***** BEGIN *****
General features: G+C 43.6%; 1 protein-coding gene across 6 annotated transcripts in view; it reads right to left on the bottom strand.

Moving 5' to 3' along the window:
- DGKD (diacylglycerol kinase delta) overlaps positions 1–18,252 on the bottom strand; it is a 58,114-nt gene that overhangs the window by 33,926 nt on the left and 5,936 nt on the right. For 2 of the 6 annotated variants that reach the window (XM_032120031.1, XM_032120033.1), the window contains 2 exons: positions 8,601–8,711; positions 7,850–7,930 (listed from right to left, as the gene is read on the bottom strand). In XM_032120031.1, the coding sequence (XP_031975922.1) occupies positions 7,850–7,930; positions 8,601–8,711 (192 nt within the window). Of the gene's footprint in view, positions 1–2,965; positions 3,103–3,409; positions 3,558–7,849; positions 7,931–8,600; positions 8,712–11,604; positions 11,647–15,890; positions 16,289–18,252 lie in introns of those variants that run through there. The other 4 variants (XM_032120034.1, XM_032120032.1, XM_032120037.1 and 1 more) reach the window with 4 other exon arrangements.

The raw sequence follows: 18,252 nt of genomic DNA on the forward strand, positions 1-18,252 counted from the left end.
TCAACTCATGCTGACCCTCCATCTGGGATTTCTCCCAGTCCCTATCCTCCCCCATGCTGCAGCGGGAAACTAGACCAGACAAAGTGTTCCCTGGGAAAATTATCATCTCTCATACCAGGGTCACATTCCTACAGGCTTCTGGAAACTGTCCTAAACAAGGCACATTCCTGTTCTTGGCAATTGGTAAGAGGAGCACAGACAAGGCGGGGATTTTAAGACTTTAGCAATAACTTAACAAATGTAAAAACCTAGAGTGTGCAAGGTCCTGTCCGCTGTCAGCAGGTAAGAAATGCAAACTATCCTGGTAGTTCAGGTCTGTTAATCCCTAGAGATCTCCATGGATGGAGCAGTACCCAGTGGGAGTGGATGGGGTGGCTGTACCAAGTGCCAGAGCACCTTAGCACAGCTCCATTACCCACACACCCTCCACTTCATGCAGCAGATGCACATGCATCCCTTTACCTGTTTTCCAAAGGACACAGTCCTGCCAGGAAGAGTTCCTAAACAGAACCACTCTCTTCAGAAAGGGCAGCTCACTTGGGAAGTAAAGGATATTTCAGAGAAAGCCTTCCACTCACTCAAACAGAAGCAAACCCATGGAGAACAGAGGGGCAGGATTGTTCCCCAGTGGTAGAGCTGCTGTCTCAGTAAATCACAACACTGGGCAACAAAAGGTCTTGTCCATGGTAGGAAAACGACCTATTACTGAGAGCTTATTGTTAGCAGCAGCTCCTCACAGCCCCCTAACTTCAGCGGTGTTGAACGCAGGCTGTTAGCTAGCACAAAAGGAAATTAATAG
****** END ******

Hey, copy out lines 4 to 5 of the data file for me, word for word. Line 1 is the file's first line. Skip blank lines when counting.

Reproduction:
The raw sequence follows: 18,252 nt of genomic DNA on the forward strand, positions 1-18,252 counted from the left end.
TCAACTCATGCTGACCCTCCATCTGGGATTTCTCCCAGTCCCTATCCTCCCCCATGCTGCAGCGGGAAACTAGACCAGACAAAGTGTTCCCTGGGAAAATTATCATCTCTCATACCAGGGTCACATTCCTACAGGCTTCTGGAAACTGTCCTAAACAAGGCACATTCCTGTTCTTGGCAATTGGTAAGAGGAGCACAGACAAGGCGGGGATTTTAAGACTTTAGCAATAACTTAACAAATGTAAAAACCTAGAGTGTGCAAGGTCCTGTCCGCTGTCAGCAGGTAAGAAATGCAAACTATCCTGGTAGTTCAGGTCTGTTAATCCCTAGAGATCTCCATGGATGGAGCAGTACCCAGTGGGAGTGGATGGGGTGGCTGTACCAAGTGCCAGAGCACCTTAGCACAGCTCCATTACCCACACACCCTCCACTTCATGCAGCAGATGCACATGCATCCCTTTACCTGTTTTCCAAAGGACACAGTCCTGCCAGGAAGAGTTCCTAAACAGAACCACTCTCTTCAGAAAGGGCAGCTCACTTGGGAAGTAAAGGATATTTCAGAGAAAGCCTTCCACTCACTCAAACAGAAGCAAACCCATGGAGAACAGAGGGGCAGGATTGTTCCCCAGTGGTAGAGCTGCTGTCTCAGTAAATCACAACACTGGGCAACAAAAGGTCTTGTCCATGGTAGGAAAACGACCTATTACTGAGAGCTTATTGTTAGCAGCAGCTCCTCACAGCCCCCTAACTTCAGCGGTGTTGAACGCAGGCTGTTAGCTAGCACAAAAGGAAATTAATAG